deiteresfp

2021-12-29

How to go from

alexandrebaud43

$2\mathrm{cos}2x+1=2\left(1-2{\mathrm{sin}}^{2}x\right)+1=3-4{\mathrm{sin}}^{2}x=\frac{3\mathrm{sin}x-4{\mathrm{sin}}^{3}x}{\mathrm{sin}x}=\frac{\mathrm{sin}3x}{\mathrm{sin}x}$
Note: $\mathrm{sin}x\ne 0$

Timothy Wolff

Hint for LHS to RHS: Convert $\mathrm{cos}2x$ to one of its three identities, then multiply and divide by $\mathrm{sin}x$
Hint for RHS to LHS: Convert $\mathrm{sin}3x$ to a known identity, then divide by $\mathrm{sin}x$. Once you have that, add and subtract 1 to get a common factor, then you will have a term in ${\mathrm{cos}}^{2}x$ that can be converted into a double angle formula.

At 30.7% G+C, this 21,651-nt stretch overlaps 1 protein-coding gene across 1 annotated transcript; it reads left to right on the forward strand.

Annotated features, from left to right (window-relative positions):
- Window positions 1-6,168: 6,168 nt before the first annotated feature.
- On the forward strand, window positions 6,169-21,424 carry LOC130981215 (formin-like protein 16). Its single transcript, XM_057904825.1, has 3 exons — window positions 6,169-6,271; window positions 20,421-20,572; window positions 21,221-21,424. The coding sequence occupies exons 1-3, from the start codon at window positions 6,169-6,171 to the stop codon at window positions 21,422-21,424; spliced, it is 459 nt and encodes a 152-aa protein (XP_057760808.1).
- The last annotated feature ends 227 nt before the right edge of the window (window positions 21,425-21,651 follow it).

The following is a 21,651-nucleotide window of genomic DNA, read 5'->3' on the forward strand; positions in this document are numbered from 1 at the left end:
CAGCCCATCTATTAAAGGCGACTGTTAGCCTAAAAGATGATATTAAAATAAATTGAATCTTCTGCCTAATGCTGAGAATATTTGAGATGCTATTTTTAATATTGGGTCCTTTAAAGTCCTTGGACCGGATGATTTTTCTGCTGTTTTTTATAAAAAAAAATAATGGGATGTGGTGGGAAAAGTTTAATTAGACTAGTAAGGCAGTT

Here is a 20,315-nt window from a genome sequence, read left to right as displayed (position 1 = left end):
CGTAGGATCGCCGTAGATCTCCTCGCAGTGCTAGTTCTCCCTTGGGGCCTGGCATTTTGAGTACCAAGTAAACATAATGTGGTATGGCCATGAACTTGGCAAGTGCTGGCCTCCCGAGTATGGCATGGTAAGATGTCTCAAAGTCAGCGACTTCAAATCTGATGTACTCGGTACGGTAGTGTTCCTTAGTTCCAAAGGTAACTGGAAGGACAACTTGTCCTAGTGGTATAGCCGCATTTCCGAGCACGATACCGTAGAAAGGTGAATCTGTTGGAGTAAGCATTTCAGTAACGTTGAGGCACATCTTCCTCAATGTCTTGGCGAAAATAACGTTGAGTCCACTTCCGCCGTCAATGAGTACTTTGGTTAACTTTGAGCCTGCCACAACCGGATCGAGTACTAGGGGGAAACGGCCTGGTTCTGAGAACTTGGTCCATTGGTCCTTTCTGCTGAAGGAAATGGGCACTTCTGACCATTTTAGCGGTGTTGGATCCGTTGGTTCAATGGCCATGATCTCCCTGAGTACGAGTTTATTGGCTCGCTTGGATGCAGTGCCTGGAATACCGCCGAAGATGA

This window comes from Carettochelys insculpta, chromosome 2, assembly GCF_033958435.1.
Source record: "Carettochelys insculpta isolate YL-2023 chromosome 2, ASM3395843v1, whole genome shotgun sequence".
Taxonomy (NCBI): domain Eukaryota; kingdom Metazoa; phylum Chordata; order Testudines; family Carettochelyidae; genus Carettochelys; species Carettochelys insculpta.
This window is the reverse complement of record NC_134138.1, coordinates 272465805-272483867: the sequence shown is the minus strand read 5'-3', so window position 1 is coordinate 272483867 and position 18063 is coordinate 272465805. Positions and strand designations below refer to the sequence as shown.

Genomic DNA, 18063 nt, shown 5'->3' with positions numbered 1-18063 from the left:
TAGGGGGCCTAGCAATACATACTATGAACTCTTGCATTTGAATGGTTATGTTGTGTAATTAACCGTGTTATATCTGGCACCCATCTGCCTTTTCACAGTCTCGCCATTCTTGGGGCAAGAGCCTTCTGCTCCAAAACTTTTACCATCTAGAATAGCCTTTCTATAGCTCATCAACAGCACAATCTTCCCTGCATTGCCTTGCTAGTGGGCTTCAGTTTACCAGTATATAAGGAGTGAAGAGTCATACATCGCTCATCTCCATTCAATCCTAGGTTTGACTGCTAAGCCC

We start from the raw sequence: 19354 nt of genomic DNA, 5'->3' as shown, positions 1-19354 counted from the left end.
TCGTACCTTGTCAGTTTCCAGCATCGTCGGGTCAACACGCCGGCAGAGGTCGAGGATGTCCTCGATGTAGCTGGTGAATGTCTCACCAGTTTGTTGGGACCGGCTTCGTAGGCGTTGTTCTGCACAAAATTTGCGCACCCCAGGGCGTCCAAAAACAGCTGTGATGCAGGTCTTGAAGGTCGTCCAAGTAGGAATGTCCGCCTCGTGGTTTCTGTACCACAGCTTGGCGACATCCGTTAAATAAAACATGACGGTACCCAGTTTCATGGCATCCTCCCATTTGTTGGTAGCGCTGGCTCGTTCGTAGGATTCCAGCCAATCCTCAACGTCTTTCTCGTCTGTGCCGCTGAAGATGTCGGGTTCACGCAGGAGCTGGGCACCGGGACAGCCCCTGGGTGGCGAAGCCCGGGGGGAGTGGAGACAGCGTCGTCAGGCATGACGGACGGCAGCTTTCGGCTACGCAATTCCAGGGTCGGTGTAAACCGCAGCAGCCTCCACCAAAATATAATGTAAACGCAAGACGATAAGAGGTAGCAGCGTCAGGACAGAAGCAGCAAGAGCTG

karton

We have
$2\mathrm{sin}\alpha \mathrm{cos}\beta =\mathrm{sin}\left(\alpha +\beta \right)+\mathrm{sin}\left(\alpha -\beta \right)$
so
$\left(2\mathrm{cos}2x+1\right)\mathrm{sin}x=2\mathrm{sin}x\mathrm{cos}2x+\mathrm{sin}x=\mathrm{sin}3x+\mathrm{sin}\left(-x\right)+\mathrm{sin}x=\mathrm{sin}3x$
so assuming that $\mathrm{sin}x\ne 0$
$2\mathrm{cos}2x+1=\frac{\mathrm{sin}3x}{\mathrm{sin}x}$

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